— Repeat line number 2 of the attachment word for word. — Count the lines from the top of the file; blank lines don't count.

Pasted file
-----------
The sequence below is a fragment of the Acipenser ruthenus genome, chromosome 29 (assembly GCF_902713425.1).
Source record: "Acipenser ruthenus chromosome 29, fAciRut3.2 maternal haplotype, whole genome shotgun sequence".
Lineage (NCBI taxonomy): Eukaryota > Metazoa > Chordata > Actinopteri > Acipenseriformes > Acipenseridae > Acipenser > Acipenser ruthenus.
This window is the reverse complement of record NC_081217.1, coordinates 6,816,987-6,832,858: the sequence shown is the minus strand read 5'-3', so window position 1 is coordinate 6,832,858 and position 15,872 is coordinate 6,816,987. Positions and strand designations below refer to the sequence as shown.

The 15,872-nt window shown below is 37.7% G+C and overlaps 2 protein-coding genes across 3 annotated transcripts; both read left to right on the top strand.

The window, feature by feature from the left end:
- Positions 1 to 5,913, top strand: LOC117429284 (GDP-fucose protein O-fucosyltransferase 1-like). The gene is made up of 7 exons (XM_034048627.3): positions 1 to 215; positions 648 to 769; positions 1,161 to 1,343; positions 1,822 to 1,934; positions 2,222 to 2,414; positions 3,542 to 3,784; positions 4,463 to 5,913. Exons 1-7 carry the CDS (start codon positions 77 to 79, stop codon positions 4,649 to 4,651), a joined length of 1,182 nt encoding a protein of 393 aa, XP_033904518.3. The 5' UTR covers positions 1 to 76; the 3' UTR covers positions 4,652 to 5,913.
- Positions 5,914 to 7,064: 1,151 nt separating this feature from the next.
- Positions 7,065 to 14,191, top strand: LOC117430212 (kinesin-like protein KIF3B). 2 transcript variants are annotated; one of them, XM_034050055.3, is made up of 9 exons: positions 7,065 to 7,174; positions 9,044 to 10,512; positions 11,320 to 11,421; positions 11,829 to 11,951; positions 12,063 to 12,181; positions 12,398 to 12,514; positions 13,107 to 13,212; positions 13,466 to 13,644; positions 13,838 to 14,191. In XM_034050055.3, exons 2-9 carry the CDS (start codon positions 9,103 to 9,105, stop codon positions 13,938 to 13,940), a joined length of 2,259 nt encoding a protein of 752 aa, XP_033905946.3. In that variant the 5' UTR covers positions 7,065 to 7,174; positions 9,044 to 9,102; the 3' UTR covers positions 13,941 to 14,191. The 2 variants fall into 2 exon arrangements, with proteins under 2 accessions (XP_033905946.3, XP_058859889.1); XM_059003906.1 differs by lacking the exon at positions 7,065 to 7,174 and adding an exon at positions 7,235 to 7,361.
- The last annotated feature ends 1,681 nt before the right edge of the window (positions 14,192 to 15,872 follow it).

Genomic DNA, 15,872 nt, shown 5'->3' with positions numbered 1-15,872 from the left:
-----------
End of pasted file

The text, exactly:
Source record: "Acipenser ruthenus chromosome 29, fAciRut3.2 maternal haplotype, whole genome shotgun sequence".